I’ve felt what I just described before when my world and all my expectations about life were ripped away after my mother killed herself when I was 19 and for those who have or will tragically lose someone to this virus, the grief on top of all the uncertainty will be acute.  It will also put them in a new “club nobody wants to belong to” of  COVID loss survivors who, despite the collective trauma, are the ones who have faced the worst.  The health care workers of this country are another group who will need much emotional support when this crisis subsides – having essentially been thrown into the frontlines of a war.

The purpose of my film is to show how being able to talk to others who really, truly “get” a trauma like you’ve experienced is because they have too. This is not only comforting and validating but their stories can help you get perspective on your own.  It’s something I learned when I first began speaking with other survivors of suicide loss 30 years after my mother killed herself. It’s something I remember from 9/11.  It’s something I’ve seen in action watching the #MeToo movement rise.   It is something I think many are beginning to understand as the world experiences this current coronavirus crisis.  

May one of the silver linings to this surreal and sad time be the reality that every single human is in this world and lifetime together and plant the seeds of compassion and communication so they can bloom when we next see each other!  

Be well, be safe and let’s all just talk to each other!

Guest Blog by Leah Golden – January Mourning

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January has never been an easy month for me, marking the anniversary of my mother’s suicide (as well as the death of both my grandfathers).  After her funeral, the only year when my sister, my father, and I observed her death together was ten years later when we made a trip to visit her grave.  All the years before and since we have celebrated alone, each with our own thoughts and feelings. Separated, if not by distance, then by toxic silence.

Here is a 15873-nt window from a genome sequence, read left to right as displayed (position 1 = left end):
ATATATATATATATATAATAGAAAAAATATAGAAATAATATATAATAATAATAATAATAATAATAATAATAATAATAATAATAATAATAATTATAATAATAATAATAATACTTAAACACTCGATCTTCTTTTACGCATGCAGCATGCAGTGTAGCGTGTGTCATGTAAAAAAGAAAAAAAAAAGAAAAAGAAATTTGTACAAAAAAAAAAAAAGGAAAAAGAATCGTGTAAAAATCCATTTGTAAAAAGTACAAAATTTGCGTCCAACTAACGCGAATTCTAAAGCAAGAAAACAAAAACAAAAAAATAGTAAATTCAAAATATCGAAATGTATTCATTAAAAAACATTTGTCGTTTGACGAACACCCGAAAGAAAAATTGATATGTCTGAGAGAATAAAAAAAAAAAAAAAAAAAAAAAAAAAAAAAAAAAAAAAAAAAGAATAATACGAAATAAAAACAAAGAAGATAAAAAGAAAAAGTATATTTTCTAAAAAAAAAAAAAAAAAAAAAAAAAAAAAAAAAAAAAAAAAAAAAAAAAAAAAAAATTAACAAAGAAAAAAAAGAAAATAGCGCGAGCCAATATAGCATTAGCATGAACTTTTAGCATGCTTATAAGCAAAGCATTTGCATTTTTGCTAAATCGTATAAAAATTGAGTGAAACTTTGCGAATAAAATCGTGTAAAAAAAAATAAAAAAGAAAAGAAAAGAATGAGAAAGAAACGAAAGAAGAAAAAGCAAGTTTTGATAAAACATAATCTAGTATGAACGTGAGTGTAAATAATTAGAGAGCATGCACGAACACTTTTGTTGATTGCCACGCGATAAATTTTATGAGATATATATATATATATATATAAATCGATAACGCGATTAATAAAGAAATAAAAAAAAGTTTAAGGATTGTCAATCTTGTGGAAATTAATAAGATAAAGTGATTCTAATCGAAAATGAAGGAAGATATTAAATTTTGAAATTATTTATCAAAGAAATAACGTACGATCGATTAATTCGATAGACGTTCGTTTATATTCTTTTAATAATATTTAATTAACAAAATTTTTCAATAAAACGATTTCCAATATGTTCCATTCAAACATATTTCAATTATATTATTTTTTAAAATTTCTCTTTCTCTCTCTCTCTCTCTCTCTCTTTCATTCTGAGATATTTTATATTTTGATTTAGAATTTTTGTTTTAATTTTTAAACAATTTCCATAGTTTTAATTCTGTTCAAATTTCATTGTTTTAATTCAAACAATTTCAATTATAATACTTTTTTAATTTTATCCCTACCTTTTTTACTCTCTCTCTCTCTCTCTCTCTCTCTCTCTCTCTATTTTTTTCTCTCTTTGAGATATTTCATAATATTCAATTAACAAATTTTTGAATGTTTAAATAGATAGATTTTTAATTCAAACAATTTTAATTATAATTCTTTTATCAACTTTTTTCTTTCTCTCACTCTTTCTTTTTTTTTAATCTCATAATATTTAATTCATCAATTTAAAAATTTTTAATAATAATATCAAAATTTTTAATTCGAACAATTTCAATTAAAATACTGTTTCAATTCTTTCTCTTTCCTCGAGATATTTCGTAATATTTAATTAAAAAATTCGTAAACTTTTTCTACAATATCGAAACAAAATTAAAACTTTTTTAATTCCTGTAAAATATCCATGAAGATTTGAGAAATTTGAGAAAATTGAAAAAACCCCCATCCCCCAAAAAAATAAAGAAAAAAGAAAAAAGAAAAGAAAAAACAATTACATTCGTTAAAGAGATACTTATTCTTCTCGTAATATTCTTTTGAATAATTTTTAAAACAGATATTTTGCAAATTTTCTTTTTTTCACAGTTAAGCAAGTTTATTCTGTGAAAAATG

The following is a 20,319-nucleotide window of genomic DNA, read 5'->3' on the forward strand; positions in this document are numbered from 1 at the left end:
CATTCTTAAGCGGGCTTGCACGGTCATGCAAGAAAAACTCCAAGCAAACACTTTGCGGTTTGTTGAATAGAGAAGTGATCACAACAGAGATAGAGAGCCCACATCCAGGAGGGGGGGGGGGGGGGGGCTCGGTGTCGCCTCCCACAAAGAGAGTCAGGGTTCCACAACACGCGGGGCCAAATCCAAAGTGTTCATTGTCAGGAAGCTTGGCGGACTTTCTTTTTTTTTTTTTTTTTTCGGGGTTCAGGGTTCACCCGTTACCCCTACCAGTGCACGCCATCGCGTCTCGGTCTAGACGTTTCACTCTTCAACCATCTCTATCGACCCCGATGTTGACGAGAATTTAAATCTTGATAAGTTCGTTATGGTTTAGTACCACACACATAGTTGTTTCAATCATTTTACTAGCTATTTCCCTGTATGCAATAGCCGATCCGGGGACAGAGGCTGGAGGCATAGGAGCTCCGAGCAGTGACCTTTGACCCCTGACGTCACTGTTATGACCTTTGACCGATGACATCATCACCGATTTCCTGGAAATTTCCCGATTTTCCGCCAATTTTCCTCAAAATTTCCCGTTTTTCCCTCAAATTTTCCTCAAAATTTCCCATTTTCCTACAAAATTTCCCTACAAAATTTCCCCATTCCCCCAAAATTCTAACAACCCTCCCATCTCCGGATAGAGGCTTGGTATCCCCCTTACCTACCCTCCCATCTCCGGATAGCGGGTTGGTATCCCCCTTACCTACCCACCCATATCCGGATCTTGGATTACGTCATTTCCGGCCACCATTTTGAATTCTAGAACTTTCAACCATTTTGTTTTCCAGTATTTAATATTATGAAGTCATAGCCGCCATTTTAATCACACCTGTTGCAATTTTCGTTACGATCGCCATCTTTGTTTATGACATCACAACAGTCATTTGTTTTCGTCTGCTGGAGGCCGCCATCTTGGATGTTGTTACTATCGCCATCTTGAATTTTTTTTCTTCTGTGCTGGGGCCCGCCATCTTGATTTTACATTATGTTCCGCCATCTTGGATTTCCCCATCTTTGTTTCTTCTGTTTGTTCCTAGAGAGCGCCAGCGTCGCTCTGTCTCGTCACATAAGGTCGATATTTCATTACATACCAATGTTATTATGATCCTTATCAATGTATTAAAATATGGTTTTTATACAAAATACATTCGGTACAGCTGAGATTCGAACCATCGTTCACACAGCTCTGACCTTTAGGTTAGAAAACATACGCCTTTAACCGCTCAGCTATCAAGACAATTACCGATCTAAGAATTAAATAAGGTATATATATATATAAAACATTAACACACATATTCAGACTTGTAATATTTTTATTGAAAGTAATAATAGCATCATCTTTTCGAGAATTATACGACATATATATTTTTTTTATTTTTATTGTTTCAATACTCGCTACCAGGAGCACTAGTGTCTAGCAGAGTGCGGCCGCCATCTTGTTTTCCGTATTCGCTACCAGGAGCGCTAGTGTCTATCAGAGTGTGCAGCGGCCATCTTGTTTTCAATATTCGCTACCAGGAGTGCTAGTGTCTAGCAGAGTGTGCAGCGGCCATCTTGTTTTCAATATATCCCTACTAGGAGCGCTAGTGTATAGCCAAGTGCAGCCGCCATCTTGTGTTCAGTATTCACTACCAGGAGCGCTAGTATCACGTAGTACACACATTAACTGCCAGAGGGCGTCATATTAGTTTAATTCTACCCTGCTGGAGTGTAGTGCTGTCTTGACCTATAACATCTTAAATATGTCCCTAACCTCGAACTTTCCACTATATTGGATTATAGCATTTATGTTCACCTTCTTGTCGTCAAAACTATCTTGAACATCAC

Every January I would struggle with my emotions.  At first chalking them up to the let down after the holiday season, usually a week or so into the month I would realize all the deaths involved were most likely the impetus for my low mood.  I would wonder what my sister and father and uncle were thinking and feeling, and when she was alive even my grandmother, but was too afraid to reach out and ask for fear of not being able to express myself, or worse yet, hurting them with my questions by bringing up pain which they perhaps did not wish to remember. 

Instead of calling them or visiting, I would mark the occasion alone, lighting the traditional candle, saying some prayers, and reminiscing. Some years I would read the sympathy cards we received, or go through her letters to me.  Other years I would look at family photos and reminisce on the wonderful fun we had. Every year I wished I had a recording of her voice – it was the first “memory” of her I lost. Some years I still do these things, some years the pull is not as strong. 

Blog Author Leah Golden

Old habits are hard to rid oneself of.  Although I still find it difficult to discuss my mother, and particularly her death, with my family, Ruth’s persistence and courage in choosing to unlock our silence has helped immensely. I usually still spend the day alone, but now I don’t dread January like I used to.  Because we all know we can talk to each other, I now have a choice and know if I need to reach out people are there for me.  2020 marks the first time in many years that I have been excited for the new year, and Ruth’s projects (her documentary and work in breaking the family silence) are the main reasons for this. 

Will it ever be easy or feel natural to talk to my family at will and with ease about my mother’s life and death?  That is hard to say.  I am by nature a fairly private person emotionally, and years of silence are hard to break.  Slowly the walls are coming down, and hopefully sooner rather than later, this will feel as natural as discussing any other topic of import.